The most effective strategy for lifting families out of poverty is to enable them to move to a completely new neighborhood away from their past lives in areas of concentrated poverty. This strategy stems from a plethora of research over the past 50 years. According to Alex Polikoff, one of the attorneys who filed a lawsuit in Chicago in 1966 to create mixed income housing opportunities, “We know so much about the harm of young kids growing up in severely distressed neighborhoods. If we have a way to enable kids to escape to better life opportunities, it's immoral not to do that.”
We can create communities where everyone can succeed through various policy changes. Universal housing vouchers for lower income households would ensure that everyone can obtain housing. Inclusionary housing programs can help alleviate the concentration of poverty in neighborhoods and schools. For example, Montgomery County, Maryland’s long term inclusionary zoning policy requires many housing developers to set aside 12 to 15 percent of homes for affordable housing resulting in affordable housing being scattered throughout the affluent county.
Changes to zoning, building and land-use laws and tax incentives can be used to incentivize developers to create mixed-income communities. The future of our community depends on it.
How is Central Ohio to Addressing These Issues
There are many place-based revitalization projects underway in high-poverty neighborhoods in central Ohio. Nonprofit organizations, corporations, foundations and the City of Columbus have been working together on comprehensive revitalization projects on the south side of Columbus (south of Nationwide Children’s Hospital), Weinland Park (south of OSU) and in King Lincoln (east of downtown). The City is currently focusing its revitalization efforts in Linden (northeast of downtown) and the Hilltop (west of downtown). The developer of an East Franklinton (west of downtown) redevelopment project was recently offered an incentive by the City to include affordable housing in its development. These projects include demolition, renovation, and new construction with federal low-income housing tax credits if they receive these awards. Coordinated social service programs are also provided in some areas.
The goal for revitalization and housing development must be the creation of income-integrated neighborhoods so families can remain and move up the economic ladder. To do this, all area municipalities must start using tools, such as requiring the inclusion of affordable homes and creation of land trusts. These tools would ensure that some housing in a neighborhood that is being created or revitalized is affordable to people at varying income levels. Currently, as neighborhoods improve, rent increases and pushes many existing tenants out of the area. Land trusts and inclusionary zoning are used in many cities across the country, but not in central Ohio.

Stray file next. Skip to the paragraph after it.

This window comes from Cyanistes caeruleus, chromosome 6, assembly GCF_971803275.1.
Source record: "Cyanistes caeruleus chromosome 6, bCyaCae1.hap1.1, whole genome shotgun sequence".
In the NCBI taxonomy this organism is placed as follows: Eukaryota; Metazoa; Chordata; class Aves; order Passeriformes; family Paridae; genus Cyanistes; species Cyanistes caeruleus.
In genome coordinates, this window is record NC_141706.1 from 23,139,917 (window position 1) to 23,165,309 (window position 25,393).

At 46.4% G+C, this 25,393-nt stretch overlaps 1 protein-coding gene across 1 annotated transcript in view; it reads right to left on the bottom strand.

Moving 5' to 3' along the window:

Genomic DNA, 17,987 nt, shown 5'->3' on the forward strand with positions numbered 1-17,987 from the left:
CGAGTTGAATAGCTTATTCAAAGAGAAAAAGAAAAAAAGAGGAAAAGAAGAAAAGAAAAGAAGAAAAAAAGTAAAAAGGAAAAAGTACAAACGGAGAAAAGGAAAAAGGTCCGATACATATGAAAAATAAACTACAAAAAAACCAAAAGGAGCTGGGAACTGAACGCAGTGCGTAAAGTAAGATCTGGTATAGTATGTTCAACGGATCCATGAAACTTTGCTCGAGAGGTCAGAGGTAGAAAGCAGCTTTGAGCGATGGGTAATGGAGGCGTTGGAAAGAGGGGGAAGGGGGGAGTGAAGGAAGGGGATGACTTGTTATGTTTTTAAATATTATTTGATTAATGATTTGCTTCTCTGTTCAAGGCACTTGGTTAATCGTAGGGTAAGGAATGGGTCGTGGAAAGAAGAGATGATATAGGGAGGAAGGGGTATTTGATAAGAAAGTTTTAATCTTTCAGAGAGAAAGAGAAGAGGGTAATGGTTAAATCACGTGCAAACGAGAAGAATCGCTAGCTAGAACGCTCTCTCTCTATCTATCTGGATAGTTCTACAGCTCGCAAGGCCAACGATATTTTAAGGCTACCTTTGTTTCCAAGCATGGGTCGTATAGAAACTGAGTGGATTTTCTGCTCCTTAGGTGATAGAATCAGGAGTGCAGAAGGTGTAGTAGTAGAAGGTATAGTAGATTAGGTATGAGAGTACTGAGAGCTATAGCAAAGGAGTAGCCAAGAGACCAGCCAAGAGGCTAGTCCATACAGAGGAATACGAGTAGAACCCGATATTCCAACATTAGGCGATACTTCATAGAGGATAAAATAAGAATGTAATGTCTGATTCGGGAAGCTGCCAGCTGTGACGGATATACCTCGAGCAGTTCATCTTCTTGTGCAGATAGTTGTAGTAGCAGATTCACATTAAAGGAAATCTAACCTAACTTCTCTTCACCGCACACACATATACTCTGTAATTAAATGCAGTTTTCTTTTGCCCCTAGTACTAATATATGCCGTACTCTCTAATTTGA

Along with place-based solutions to poverty, there are also people-based solutions. Many cities and states have “source of income” laws that ban landlords from discriminating against renters who get help covering their rent from the government. Central Ohio municipalities do not have this type of ban so most landlords in high-opportunity neighborhoods do not accept residents who participate in the HCV program. This type of law would provide lower-income households the choice of where to live and to be able to live near employment centers.
There has not been a far reaching lawsuit in central Ohio challenging zoning and fair housing laws. This type of suit could be similar to that in Houston, Texas. The “U.S. Supreme Court’s decision in Texas Department of Housing and Community Affairs v. Inclusive Communities Project, Inc. (TDHCA v. ICP) was a major victory for fair housing—perhaps the greatest since the passage of the Fair Housing Act in 1968. The Justices affirmed the use of “disparate impact” claims to challenge housing policies. These are cases in which a defendant is sued for actions that negatively affect people of color and others protected under the Fair Housing Act without requiring a plaintiff to show a defendant’s discriminatory intent.” Although the lower court ultimately dismissed the case, use of disparate impact can now be used in these cases.
Central Ohio is a vibrant, rapidly growing community. To prevent litigation, now is the time for all municipalities throughout the region to lay the foundation for a future where everyone can succeed. We need to create mixed-income neighborhoods with homes that children can afford when they grow up, where seniors can live on fixed incomes and where workers of all incomes can thrive.
Thank you to Rachel Garshick Kleit, PhD, The Ohio State University, for her contributions to this article.
Columbus Bar Lawyers Quarterly Page 24